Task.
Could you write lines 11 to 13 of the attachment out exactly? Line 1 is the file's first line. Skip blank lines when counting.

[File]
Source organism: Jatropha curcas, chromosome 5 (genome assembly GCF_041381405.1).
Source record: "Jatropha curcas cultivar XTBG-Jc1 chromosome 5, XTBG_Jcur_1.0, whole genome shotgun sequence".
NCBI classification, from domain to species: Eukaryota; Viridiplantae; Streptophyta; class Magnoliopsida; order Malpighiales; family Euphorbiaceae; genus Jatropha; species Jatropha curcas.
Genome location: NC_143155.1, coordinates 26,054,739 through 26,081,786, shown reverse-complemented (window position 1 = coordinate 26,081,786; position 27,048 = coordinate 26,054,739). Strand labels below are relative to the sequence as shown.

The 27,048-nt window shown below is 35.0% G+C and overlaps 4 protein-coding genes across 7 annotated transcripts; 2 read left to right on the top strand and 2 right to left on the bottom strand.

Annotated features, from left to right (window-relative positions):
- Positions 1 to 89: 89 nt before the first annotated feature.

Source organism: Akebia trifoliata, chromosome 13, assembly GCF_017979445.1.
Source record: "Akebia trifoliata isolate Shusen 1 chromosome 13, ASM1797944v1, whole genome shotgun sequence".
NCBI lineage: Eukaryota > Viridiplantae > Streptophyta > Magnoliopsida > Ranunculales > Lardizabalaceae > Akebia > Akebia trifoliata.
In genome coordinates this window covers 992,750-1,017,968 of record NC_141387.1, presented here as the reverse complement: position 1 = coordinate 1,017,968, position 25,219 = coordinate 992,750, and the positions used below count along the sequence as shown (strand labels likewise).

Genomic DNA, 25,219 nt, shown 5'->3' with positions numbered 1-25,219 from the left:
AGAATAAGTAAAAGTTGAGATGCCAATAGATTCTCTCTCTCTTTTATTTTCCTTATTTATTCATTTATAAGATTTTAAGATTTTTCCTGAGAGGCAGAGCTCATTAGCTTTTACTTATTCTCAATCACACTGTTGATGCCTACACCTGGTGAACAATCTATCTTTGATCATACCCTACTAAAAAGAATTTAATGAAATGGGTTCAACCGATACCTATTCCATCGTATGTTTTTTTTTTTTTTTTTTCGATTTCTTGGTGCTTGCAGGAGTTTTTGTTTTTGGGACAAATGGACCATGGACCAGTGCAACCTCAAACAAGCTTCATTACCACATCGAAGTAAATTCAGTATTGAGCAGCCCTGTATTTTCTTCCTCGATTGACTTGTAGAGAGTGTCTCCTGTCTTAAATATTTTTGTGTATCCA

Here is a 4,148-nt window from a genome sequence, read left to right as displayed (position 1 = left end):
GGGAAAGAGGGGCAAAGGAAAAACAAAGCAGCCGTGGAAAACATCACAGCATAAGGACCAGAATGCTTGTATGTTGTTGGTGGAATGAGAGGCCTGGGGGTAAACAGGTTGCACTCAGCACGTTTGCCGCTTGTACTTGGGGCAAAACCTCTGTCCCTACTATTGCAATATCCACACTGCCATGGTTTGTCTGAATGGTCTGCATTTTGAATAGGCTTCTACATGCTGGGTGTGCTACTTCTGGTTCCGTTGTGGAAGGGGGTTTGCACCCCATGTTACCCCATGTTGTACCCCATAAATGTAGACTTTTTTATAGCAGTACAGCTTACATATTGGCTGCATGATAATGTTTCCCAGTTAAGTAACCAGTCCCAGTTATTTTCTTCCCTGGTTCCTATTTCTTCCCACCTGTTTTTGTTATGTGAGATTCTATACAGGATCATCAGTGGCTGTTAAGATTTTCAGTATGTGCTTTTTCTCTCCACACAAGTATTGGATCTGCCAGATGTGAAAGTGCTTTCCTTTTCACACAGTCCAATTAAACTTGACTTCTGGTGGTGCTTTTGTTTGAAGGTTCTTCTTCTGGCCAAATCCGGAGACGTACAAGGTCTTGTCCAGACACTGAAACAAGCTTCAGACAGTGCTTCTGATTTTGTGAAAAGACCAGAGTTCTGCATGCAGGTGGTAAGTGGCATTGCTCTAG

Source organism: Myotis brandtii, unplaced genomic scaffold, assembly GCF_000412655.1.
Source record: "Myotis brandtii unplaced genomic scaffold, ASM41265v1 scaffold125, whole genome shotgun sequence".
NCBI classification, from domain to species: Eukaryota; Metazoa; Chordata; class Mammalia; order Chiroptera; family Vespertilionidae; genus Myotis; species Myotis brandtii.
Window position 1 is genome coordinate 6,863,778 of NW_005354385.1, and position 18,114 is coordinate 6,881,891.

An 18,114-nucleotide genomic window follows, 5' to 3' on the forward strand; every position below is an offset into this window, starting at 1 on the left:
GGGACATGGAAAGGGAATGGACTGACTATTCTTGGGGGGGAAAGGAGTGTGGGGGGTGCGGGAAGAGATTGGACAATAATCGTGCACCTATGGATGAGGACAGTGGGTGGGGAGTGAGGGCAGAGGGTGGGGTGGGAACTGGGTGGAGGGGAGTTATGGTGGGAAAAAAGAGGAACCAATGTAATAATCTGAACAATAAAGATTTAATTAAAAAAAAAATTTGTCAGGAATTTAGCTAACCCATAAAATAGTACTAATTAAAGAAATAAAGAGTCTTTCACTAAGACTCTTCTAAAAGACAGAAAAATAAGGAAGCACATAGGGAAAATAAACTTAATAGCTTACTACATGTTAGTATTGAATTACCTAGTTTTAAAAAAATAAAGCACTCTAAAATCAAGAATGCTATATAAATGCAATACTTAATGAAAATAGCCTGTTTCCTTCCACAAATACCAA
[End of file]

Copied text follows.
In genome coordinates this window covers 992,750-1,017,968 of record NC_141387.1, presented here as the reverse complement: position 1 = coordinate 1,017,968, position 25,219 = coordinate 992,750, and the positions used below count along the sequence as shown (strand labels likewise).

Genomic DNA, 25,219 nt, shown 5'->3' with positions numbered 1-25,219 from the left:
AGAATAAGTAAAAGTTGAGATGCCAATAGATTCTCTCTCTCTTTTATTTTCCTTATTTATTCATTTATAAGATTTTAAGATTTTTCCTGAGAGGCAGAGCTCATTAGCTTTTACTTATTCTCAATCACACTGTTGATGCCTACACCTGGTGAACAATCTATCTTTGATCATACCCTACTAAAAAGAATTTAATGAAATGGGTTCAACCGATACCTATTCCATCGTATGTTTTTTTTTTTTTTTTTTCGATTTCTTGGTGCTTGCAGGAGTTTTTGTTTTTGGGACAAATGGACCATGGACCAGTGCAACCTCAAACAAGCTTCATTACCACATCGAAGTAAATTCAGTATTGAGCAGCCCTGTATTTTCTTCCTCGATTGACTTGTAGAGAGTGTCTCCTGTCTTAAATATTTTTGTGTATCCA